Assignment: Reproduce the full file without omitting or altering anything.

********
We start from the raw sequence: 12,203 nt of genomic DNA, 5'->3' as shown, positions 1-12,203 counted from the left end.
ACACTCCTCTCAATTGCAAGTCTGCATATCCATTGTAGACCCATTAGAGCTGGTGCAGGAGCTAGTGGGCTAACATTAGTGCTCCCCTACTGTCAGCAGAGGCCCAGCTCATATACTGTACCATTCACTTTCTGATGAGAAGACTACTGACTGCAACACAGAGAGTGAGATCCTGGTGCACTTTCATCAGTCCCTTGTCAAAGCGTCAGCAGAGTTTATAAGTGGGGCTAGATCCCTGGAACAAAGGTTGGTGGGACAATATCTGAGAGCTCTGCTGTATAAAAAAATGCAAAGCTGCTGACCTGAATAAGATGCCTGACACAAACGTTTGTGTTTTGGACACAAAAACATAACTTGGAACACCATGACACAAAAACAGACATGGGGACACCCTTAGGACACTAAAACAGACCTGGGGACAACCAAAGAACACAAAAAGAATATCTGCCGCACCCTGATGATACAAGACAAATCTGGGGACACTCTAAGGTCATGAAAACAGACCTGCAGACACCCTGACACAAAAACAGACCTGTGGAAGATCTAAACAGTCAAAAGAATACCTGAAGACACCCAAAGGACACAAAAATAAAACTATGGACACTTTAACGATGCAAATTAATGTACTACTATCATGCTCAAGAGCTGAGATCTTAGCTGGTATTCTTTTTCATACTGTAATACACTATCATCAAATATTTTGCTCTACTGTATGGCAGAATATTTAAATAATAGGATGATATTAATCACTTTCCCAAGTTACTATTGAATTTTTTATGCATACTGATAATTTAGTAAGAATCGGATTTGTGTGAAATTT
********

We start from the raw sequence: 12,203 nt of genomic DNA, 5'->3' as shown, positions 1-12,203 counted from the left end.
ACACTCCTCTCAATTGCAAGTCTGCATATCCATTGTAGACCCATTAGAGCTGGTGCAGGAGCTAGTGGGCTAACATTAGTGCTCCCCTACTGTCAGCAGAGGCCCAGCTCATATACTGTACCATTCACTTTCTGATGAGAAGACTACTGACTGCAACACAGAGAGTGAGATCCTGGTGCACTTTCATCAGTCCCTTGTCAAAGCGTCAGCAGAGTTTATAAGTGGGGCTAGATCCCTGGAACAAAGGTTGGTGGGACAATATCTGAGAGCTCTGCTGTATAAAAAAATGCAAAGCTGCTGACCTGAATAAGATGCCTGACACAAACGTTTGTGTTTTGGACACAAAAACATAACTTGGAACACCATGACACAAAAACAGACATGGGGACACCCTTAGGACACTAAAACAGACCTGGGGACAACCAAAGAACACAAAAAGAATATCTGCCGCACCCTGATGATACAAGACAAATCTGGGGACACTCTAAGGTCATGAAAACAGACCTGCAGACACCCTGACACAAAAACAGACCTGTGGAAGATCTAAACAGTCAAAAGAATACCTGAAGACACCCAAAGGACACAAAAATAAAACTATGGACACTTTAACGATGCAAATTAATGTACTACTATCATGCTCAAGAGCTGAGATCTTAGCTGGTATTCTTTTTCATACTGTAATACACTATCATCAAATATTTTGCTCTACTGTATGGCAGAATATTTAAATAATAGGATGATATTAATCACTTTCCCAAGTTACTATTGAATTTTTTATGCATACTGATAATTTAGTAAGAATCGGATTTGTGTGAAATTT